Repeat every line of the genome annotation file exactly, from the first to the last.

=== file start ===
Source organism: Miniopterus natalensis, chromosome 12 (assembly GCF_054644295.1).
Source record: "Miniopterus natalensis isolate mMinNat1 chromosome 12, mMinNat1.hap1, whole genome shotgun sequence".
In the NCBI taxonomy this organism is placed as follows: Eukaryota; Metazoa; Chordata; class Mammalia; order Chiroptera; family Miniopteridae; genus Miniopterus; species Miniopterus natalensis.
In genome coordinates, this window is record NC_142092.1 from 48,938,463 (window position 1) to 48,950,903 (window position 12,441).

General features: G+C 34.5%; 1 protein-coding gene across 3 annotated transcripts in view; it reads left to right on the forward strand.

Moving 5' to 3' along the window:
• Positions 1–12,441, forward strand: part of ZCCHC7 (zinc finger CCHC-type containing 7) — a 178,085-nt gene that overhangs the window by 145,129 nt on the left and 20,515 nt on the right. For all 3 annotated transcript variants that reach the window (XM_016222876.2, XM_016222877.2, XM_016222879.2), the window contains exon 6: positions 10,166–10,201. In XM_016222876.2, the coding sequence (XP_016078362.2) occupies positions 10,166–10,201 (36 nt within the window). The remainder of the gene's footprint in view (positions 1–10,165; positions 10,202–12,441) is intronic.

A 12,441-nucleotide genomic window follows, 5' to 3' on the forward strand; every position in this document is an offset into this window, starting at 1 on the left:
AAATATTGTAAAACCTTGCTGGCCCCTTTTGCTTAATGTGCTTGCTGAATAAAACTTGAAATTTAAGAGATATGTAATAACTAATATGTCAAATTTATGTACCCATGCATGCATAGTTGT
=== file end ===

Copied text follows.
Source organism: Miniopterus natalensis, chromosome 12 (assembly GCF_054644295.1).
Source record: "Miniopterus natalensis isolate mMinNat1 chromosome 12, mMinNat1.hap1, whole genome shotgun sequence".
In the NCBI taxonomy this organism is placed as follows: Eukaryota; Metazoa; Chordata; class Mammalia; order Chiroptera; family Miniopteridae; genus Miniopterus; species Miniopterus natalensis.
In genome coordinates, this window is record NC_142092.1 from 48,938,463 (window position 1) to 48,950,903 (window position 12,441).

General features: G+C 34.5%; 1 protein-coding gene across 3 annotated transcripts in view; it reads left to right on the forward strand.

Moving 5' to 3' along the window:
• Positions 1–12,441, forward strand: part of ZCCHC7 (zinc finger CCHC-type containing 7) — a 178,085-nt gene that overhangs the window by 145,129 nt on the left and 20,515 nt on the right. For all 3 annotated transcript variants that reach the window (XM_016222876.2, XM_016222877.2, XM_016222879.2), the window contains exon 6: positions 10,166–10,201. In XM_016222876.2, the coding sequence (XP_016078362.2) occupies positions 10,166–10,201 (36 nt within the window). The remainder of the gene's footprint in view (positions 1–10,165; positions 10,202–12,441) is intronic.

A 12,441-nucleotide genomic window follows, 5' to 3' on the forward strand; every position in this document is an offset into this window, starting at 1 on the left:
AAATATTGTAAAACCTTGCTGGCCCCTTTTGCTTAATGTGCTTGCTGAATAAAACTTGAAATTTAAGAGATATGTAATAACTAATATGTCAAATTTATGTACCCATGCATGCATAGTTGT